A video from the World Science Festival shows how unreliable eyewitness identification is.

How many women are in prison for defending themselves against domestic violence?

9 tips for police to prevent civilian shootings.

A student and a faculty adviser are suspended from the school newspaper for refusing to print a racist sports team name.

25 famous women on not having children.

Worst father of the year award goes to the Missouri lawmaker who is suing to deny his daughters birth control access.

What is a “good abortion”?

photo via washingtonpost.com

photo via washingtonpost.com

Texas gubernatorial candidate Wendy Davis is in the news again for sharing her abortion story in her recently released memoir. She shares the heart wrenching tale of ending two wanted pregnancies. It’s brave of Davis to share these personal stories, surely anticipating the ridiculous pushback and prying questions she would face. As many people have pointed out, while it’s very important for people to share these stories to end the stigma around abortion in this country, it’s no woman’s responsibility to carry that burden.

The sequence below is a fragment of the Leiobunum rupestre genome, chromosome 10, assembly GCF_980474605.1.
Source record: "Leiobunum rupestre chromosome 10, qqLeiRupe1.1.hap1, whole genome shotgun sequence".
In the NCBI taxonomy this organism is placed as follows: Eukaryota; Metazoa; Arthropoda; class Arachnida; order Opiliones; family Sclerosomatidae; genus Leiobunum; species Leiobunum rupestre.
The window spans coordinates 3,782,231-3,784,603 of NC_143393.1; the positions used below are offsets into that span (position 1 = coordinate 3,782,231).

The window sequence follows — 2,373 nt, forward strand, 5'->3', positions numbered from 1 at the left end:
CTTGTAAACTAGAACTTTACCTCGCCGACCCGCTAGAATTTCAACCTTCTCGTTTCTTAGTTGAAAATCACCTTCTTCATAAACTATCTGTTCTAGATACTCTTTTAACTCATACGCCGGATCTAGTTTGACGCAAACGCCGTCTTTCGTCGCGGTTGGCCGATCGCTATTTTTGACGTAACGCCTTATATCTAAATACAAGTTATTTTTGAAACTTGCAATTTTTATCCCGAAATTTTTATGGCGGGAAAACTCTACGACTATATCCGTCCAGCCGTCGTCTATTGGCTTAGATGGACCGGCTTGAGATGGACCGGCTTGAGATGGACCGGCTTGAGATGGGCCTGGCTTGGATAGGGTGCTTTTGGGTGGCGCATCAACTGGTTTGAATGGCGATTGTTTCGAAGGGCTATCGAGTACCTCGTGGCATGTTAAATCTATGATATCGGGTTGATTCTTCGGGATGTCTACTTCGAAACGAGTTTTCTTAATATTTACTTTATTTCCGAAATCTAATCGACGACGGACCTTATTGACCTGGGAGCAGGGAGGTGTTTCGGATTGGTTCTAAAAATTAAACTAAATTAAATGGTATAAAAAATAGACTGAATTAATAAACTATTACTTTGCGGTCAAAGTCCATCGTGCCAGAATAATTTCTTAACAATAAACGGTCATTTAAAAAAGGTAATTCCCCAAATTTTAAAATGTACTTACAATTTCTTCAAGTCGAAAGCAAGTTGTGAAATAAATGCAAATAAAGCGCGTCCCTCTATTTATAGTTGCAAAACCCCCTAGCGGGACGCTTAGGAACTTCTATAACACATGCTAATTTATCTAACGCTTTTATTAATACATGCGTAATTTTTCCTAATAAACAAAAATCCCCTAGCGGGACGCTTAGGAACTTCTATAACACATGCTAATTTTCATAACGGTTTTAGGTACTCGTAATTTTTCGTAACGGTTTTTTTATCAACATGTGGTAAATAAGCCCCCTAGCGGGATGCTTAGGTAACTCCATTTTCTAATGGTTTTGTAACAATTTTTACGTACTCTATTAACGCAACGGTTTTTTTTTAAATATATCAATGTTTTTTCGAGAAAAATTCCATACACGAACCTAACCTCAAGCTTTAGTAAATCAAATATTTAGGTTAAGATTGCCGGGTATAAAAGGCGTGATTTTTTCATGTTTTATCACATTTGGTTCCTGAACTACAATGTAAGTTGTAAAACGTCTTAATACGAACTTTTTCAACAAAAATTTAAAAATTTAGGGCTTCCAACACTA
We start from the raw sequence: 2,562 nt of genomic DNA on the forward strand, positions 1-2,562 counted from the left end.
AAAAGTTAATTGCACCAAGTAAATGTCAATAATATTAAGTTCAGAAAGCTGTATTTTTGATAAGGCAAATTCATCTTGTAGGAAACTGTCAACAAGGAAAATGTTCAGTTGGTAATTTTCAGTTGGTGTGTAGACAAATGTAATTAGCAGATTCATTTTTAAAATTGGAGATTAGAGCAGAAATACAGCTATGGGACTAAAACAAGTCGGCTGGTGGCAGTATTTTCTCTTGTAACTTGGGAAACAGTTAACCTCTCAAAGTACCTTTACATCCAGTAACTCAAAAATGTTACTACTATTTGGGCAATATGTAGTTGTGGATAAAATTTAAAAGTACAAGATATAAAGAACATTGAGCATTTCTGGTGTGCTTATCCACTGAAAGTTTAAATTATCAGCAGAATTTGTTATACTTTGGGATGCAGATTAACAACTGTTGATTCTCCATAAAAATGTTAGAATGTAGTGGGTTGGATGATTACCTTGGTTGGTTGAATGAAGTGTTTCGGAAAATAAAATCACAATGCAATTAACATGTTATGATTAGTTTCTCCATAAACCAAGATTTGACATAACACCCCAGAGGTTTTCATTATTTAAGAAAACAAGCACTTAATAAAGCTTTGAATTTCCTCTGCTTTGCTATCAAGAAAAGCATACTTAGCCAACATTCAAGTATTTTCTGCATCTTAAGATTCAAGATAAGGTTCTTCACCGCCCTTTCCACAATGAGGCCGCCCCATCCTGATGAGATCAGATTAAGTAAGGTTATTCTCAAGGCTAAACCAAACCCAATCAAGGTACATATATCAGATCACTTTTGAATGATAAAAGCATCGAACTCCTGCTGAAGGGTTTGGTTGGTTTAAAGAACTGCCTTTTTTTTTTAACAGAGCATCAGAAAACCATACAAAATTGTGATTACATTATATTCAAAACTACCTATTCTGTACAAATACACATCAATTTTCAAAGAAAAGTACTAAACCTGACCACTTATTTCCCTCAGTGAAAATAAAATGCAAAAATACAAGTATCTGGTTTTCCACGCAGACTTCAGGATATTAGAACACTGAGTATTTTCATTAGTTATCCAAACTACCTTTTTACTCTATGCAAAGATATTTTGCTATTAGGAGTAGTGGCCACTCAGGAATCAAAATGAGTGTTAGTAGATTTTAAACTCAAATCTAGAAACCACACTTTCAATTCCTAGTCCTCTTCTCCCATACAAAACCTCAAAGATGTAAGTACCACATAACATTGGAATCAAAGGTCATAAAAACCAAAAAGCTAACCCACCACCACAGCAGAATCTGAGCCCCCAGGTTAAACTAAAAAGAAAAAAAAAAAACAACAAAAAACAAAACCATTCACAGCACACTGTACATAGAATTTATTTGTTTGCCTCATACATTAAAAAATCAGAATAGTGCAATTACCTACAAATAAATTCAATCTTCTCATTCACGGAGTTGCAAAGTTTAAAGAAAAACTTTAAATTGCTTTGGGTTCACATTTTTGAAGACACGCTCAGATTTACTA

But Davis’s story also raises questions about what is viewed as an “acceptable” abortion in our culture, and what decisions are still shrouded in shame. Tara Culp-Ressler writes at Think Progress (more…)

Weekend reading


Two women get married after 72 years together. 

A photo essay on women who risked everything to expose sexual assault in the military.

As Cosmo dives into elections this year, they offer 10 reasons young women need to vote in the midterms.

Every president in the last quarter century has gone on prime time TV to announce bombing Iraq.

24,000 transgender voters could be disenfranchised by voter ID laws.

17 black women who deserve their own biopics.

Advice from Ask Polly: “Fuck wondering if you’re lovable. Fuck asking someone else, ‘Am I there yet?’ Fuck listening for the answer. Fuck waiting, alone, for a verdict that never comes. Don’t grow up to be one of those women with a perpetual question mark etched into her brow: Am I good? Am I lovable? Am I enough?

A satisfying video for when you’re annoyed at being told to smile by random dudes.

Tell us what the rules for women are, so we can break them

It’s hard for women to do anything right if you want to measure by the constraints that society puts on our behavior.  Jay Smooth put out this great sarcastic video rant that sums this up well following the debate around the hacking of celebrities’ private photos. You should watch the whole thing, but here’s a snippet: